Digital marketing: The power to be emotive

John Boynton: Brand content should not disrupt the user experience, but enhance it

John BoyntonWe know that face-to-face interaction is personal and satisfying, and people’s passion for their product or service is infectious and will support sales conversion. In addition, television, print, and radio advertising have developed over the years to produce highly emotive responses from audiences, personifying brands and increasing self-identification with consumer goods.

The broad shift in societal habits has now introduced digital into the media mix. Broadening traditional marketing tactics to include a robust and personalized digital marketing strategy will have a major impact on positively influencing that ever important repeat purchase decision.

It must be noted that technological advancements have led to digital’s increased ability to be both emotive and relevant down to each and every digital impression. Given our capacity to understand each individual intimately from the data available, we as marketers should strive to be intimate, ultimately increasing our relevancy and emotive scores. Mass media can only guess at mega clusters or segments and hope the emotive appeal is completely uniform for all of them – but we know that is not reality.

That said, it is important to note that digital marketing needs to be managed wisely and brand content should not disrupt the user experience, but instead enhance it. Relevancy in messaging will be key to how positively emotive content is received.

Unfortunately, this isn’t the way digital is being used today. A huge word of caution here – less than optimal targeted marketing via digital channels has been proven to have the opposite effect. Recent Aimia research into consumer attitudes toward digital marketing communications found many consumers feel they are getting too many digital messages, and they will rebel and take steps to change the relationship with the brand if this is the case – an action we’ve dubbed ‘the deletist consumer’. Characterized by their unforgiving attitude to brands, deletist consumers will pull the plug on receiving communications entirely if they receive irrelevant, impersonal marketing messages. CMOs beware – your teams may be looking for clicks and opens and sacrificing future results for short term volume. This means the deletist consumer could shrink your addressable audience, until hitting your numbers is no longer possible. The terrible multiplier effect of a declining addressable audience and declining relevancy scores will eventually drive declining click through and open rates and ultimately your KPIs.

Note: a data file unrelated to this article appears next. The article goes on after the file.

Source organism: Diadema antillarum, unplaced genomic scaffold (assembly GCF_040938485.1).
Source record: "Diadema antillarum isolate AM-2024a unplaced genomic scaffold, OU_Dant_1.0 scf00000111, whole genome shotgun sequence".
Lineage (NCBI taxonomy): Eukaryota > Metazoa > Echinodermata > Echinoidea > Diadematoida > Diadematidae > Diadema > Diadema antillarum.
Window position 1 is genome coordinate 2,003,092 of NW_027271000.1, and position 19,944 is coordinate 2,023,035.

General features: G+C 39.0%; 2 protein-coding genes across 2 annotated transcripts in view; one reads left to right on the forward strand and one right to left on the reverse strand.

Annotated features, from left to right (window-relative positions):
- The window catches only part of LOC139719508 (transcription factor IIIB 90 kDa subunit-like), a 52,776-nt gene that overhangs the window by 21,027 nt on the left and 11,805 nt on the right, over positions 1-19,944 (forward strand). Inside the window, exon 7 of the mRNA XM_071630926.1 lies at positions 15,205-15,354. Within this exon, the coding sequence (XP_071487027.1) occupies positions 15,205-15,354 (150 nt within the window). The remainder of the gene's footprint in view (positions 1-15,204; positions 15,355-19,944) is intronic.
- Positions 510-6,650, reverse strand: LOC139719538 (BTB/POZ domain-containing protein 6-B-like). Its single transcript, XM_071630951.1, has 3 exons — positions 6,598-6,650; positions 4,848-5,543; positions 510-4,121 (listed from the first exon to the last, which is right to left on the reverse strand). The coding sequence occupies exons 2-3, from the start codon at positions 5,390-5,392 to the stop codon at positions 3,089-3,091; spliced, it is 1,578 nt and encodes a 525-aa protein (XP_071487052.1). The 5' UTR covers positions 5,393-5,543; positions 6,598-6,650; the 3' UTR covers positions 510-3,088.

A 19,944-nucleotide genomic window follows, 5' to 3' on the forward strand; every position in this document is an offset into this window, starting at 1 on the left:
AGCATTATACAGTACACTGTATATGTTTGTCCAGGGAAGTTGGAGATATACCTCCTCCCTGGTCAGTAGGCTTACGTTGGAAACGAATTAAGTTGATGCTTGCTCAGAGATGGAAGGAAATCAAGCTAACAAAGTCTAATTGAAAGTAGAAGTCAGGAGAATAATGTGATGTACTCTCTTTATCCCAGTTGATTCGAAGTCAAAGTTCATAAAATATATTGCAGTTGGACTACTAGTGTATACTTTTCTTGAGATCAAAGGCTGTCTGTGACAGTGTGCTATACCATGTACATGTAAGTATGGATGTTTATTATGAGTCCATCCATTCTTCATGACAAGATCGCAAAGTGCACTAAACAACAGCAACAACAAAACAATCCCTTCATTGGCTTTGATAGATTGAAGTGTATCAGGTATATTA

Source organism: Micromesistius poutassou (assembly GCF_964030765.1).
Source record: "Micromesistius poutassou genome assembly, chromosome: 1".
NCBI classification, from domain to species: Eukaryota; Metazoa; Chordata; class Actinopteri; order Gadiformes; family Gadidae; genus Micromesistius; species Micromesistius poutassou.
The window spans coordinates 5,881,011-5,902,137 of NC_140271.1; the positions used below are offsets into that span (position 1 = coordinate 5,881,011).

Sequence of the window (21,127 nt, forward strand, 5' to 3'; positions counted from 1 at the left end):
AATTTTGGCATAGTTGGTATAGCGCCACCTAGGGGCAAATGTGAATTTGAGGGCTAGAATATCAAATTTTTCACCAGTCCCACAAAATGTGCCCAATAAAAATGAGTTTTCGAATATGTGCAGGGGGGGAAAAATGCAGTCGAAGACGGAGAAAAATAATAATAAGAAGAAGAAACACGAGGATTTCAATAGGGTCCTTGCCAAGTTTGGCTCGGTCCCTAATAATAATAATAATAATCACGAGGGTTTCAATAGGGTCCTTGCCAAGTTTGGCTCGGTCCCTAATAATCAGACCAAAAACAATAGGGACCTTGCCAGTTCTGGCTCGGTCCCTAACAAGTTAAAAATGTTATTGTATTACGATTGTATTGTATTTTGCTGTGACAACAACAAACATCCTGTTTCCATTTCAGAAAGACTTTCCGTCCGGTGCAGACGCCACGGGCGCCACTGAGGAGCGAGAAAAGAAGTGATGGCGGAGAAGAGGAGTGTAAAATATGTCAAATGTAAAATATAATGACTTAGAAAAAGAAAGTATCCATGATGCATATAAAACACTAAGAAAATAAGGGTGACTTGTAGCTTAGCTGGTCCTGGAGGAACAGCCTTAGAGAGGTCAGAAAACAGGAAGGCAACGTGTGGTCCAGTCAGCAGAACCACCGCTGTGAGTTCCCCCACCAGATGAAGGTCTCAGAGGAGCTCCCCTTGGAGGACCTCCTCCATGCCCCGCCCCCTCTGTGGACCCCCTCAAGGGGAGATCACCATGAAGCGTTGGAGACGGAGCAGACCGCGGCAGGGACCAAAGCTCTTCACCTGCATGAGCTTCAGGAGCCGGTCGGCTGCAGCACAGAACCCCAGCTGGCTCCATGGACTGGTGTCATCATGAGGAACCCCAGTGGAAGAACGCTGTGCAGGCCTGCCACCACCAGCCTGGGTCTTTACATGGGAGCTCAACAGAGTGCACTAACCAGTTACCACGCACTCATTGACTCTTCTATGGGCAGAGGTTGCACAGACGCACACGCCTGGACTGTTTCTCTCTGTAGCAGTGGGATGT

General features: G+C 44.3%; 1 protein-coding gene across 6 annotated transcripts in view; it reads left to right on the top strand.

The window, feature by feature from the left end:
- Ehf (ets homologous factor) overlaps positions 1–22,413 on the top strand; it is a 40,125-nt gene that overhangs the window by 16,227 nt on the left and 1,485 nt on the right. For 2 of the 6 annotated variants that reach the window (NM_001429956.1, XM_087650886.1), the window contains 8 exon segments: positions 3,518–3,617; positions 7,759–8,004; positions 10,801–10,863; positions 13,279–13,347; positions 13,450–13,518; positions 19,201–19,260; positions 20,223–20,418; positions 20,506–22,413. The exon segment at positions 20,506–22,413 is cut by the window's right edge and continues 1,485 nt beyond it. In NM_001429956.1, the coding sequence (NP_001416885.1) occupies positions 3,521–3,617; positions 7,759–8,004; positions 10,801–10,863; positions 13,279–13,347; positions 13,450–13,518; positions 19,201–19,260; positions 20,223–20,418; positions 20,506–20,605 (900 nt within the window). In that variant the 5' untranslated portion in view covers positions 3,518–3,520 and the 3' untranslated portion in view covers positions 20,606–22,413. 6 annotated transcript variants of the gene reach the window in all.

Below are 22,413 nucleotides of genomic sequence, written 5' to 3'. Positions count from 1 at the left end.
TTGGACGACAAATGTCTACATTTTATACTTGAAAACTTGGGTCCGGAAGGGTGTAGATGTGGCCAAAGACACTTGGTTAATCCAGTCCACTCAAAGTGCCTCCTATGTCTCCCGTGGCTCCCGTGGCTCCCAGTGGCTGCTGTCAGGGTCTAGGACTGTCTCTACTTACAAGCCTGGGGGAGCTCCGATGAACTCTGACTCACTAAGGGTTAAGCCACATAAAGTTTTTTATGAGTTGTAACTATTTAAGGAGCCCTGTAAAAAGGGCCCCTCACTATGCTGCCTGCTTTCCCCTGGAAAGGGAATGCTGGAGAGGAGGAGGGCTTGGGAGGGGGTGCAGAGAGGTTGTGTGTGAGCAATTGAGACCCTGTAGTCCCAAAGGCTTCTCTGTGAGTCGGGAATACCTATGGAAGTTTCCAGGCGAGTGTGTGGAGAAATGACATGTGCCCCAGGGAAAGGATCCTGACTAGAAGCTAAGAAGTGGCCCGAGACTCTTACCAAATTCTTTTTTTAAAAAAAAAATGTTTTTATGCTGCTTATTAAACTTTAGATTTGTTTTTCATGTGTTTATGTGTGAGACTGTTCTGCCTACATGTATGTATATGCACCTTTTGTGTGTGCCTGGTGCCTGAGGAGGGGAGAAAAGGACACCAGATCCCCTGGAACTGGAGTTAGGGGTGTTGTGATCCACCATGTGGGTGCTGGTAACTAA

Our research confirmed that consumers of all types were willing to make a fair trade with brands and give up some of their personal information in exchange for relevant and personalized messages. If the offers and content have real utility and value, consumers will permit the use of the demographic and behavioural data. So how do you use digital successfully?

Focus on your internal KPIs and Insights
Customer data can be overwhelming and feelings of inertia can settle in. By focusing on which KPIs you want to drive, then determining the insights that data can provide to directly inform the customer interaction, marketers can narrow down what data is ‘important’, allowing the collection, storage and analysis of only what is needed and when. This eliminates most of the paralysis. Ban the word “big data” from your company’s lexicon. Start using “profitable data” instead.

Adding Digital to the Media Mix
Brands should consider their digital strategies within the context of their overall marketing mix. After identifying the most critical customer touch points across the consumer journey, brands can determine the degree to which these inflection points can be enhanced by a digital strategy.

Channel Role Reinvention
A solid marketing strategy will have a multichannel orientation and not focus on digital exclusively. This holistic view will allow for a consistent customer experience at multiple levels of engagement. This becomes even more important when marketers realize that data and digital can be the way home for all their lifecycle management needs – not just acquisition. It opens the door to a large number of complete lifecycle touch points and can help accelerate a company’s customer centric approach.

Today’s digital marketing has the capacity to be more emotive than all other mediums. For brands, the key here is the ability to keep customers coming back. Digital marketing based on customer insights will engender loyalty and play a significant role in driving repeat purchase decisions.

Aimia is a data-driven marketing and loyalty analytics company. We provide our clients with the customer insights they need to make smarter business decisions and build relevant, rewarding and long-term one-to-one relationships with their customers.

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